Finally, by 2020 the Russian government plans to create conditions for the reduction of the technological gap with the developing countries and to increase the contribution of nonwovens industry to the gross domestic product.

The implementation of the strategy will help increase the total volume of nonwovens production  from the current level of 475.3 million square meters  to 1213.3 million square meters in 2020. In addition, it will reduce imports, which are currently estimated at around 500-530 million square meters a year and  further increase domestic consumption of nonwovens. So far, among the major importers of nonwovens to Russia are Germany, Italy, Poland, China, the U.S. and the Czech Republic.

Vladimir Shavkin, head of Russian Scientific-Research Institute of Nonwovens said, “Unlike the textile industry, the Russian nonwovens industry is steadily developing. Only during the last five years, 15 new production facilities were established, which is a good figure for a country like Russia. In addition, the demand for nonwovens has grown steadily and today nonwovens are even starting to displace textile products in some segments of Russian manufacturing.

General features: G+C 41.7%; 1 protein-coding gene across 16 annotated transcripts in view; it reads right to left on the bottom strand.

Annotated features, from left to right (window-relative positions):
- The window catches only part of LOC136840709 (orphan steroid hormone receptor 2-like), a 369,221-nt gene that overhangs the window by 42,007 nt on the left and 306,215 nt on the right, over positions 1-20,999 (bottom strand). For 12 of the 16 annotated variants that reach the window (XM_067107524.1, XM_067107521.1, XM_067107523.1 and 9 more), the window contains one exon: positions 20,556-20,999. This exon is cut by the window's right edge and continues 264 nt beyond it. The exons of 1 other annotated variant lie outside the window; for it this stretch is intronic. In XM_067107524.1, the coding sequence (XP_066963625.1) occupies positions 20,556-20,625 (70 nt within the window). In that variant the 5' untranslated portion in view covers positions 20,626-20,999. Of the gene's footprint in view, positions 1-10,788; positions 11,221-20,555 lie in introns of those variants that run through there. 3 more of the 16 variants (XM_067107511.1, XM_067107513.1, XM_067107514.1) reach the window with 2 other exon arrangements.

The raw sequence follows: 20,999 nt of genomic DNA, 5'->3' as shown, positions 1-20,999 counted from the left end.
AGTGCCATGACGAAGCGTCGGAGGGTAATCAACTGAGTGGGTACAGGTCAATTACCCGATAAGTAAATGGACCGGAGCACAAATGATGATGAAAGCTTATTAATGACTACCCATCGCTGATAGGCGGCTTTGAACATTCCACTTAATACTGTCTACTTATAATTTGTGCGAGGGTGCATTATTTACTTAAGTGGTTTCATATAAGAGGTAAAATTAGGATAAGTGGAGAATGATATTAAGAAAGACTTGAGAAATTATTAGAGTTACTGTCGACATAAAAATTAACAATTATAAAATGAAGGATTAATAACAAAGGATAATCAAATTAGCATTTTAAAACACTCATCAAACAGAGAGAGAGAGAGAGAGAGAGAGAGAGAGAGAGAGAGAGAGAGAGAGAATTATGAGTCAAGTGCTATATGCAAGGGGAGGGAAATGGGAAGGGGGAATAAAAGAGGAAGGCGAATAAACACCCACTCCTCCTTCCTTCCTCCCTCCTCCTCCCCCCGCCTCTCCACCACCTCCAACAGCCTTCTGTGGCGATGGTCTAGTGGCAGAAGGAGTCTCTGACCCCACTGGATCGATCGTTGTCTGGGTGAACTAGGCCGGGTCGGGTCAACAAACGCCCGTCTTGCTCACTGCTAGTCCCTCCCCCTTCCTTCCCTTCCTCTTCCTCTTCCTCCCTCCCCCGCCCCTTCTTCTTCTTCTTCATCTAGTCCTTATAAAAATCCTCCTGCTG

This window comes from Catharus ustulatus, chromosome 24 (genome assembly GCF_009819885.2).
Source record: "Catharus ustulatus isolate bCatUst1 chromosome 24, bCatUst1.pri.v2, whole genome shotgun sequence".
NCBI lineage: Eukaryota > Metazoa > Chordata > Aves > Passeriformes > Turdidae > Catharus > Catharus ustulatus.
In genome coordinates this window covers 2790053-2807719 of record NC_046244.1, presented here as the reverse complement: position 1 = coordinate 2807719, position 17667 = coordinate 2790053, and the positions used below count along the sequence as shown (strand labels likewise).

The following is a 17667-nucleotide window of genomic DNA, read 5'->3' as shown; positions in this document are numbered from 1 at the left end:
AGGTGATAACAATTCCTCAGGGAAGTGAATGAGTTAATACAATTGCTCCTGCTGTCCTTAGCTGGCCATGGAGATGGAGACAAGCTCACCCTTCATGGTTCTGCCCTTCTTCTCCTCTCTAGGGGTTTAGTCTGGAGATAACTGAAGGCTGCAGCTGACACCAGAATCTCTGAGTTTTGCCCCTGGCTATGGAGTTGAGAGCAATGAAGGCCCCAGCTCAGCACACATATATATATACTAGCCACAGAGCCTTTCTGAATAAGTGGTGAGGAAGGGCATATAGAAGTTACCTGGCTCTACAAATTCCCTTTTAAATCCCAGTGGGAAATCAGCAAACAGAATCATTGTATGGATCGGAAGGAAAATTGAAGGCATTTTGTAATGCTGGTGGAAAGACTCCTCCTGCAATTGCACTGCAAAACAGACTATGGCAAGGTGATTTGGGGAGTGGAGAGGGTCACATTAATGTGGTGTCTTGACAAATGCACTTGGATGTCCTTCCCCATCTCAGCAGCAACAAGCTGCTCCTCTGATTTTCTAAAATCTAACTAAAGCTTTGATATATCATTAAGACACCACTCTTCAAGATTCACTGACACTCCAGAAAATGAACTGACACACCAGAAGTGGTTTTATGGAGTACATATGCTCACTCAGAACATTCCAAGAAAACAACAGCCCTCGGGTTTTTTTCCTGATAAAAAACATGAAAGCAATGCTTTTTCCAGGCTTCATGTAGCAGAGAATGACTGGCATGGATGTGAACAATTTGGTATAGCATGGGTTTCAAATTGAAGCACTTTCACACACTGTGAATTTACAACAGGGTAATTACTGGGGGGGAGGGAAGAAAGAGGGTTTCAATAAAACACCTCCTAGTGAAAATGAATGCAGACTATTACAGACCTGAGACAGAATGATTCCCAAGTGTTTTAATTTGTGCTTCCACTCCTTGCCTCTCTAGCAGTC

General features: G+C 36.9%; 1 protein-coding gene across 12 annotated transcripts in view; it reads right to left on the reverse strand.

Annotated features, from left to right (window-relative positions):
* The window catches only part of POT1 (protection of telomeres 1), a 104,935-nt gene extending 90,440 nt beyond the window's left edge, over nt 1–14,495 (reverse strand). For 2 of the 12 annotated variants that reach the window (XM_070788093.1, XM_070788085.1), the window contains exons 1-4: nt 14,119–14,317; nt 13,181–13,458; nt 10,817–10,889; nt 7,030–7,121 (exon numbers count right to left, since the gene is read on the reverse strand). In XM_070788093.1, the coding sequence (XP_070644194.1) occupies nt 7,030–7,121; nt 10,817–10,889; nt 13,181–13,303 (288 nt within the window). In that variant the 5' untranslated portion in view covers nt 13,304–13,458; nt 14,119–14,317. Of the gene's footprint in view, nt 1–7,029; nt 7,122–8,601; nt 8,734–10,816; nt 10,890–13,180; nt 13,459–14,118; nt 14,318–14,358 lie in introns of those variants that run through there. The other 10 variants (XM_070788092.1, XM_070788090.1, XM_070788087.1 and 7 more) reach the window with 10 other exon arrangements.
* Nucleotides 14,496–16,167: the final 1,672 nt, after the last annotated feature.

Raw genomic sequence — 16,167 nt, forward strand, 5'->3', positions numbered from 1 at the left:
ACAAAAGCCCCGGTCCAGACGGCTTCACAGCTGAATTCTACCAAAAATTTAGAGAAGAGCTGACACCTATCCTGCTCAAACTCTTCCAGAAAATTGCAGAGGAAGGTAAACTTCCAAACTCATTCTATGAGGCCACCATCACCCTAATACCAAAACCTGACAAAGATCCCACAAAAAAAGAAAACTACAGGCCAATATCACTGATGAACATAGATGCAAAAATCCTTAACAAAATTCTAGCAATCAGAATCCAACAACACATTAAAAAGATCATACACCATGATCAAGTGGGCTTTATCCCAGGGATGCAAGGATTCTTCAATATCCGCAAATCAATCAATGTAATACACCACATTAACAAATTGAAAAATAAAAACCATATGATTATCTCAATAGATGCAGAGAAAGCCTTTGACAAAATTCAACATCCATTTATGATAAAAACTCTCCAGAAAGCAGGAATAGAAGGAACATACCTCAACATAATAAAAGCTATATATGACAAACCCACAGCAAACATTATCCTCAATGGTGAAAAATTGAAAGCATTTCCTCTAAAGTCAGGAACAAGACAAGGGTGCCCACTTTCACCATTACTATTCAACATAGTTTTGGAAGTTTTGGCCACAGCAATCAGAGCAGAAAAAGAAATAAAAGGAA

The implementation of the strategy will not only help strengthen the position of Russian producers of nonwovens in the traditional segments of technical textiles but will also contribute in the rise of production of non-traditional areas for Russian-made nonwoven materials such as sanitary and household materials. The domestic consumption of nonwovens is steadily growing and currently it’s one of the most promising sectors of the Russian light industry.

“The government also plans to create conditions for attracting foreign investments into the industry, which may take place in the form of establishment of new enterprises with minority or even controlling interest of foreign capital. In addition, there is also a possibility of establishment of special industrial clusters and production zones (similar to already existing in textile industry), as well as the adoption of legal and administrative measures aimed at supporting domestic producers of nonwovens.”

The successful implementation of the project is expected to help solve the current problem of industry’ss consolidation. Despite the fact that at present the total number of nonwovens producers in Russia is estimated at 70-75 companies, the market continues to be consolidated—the five largest players account for up to 80% of the market.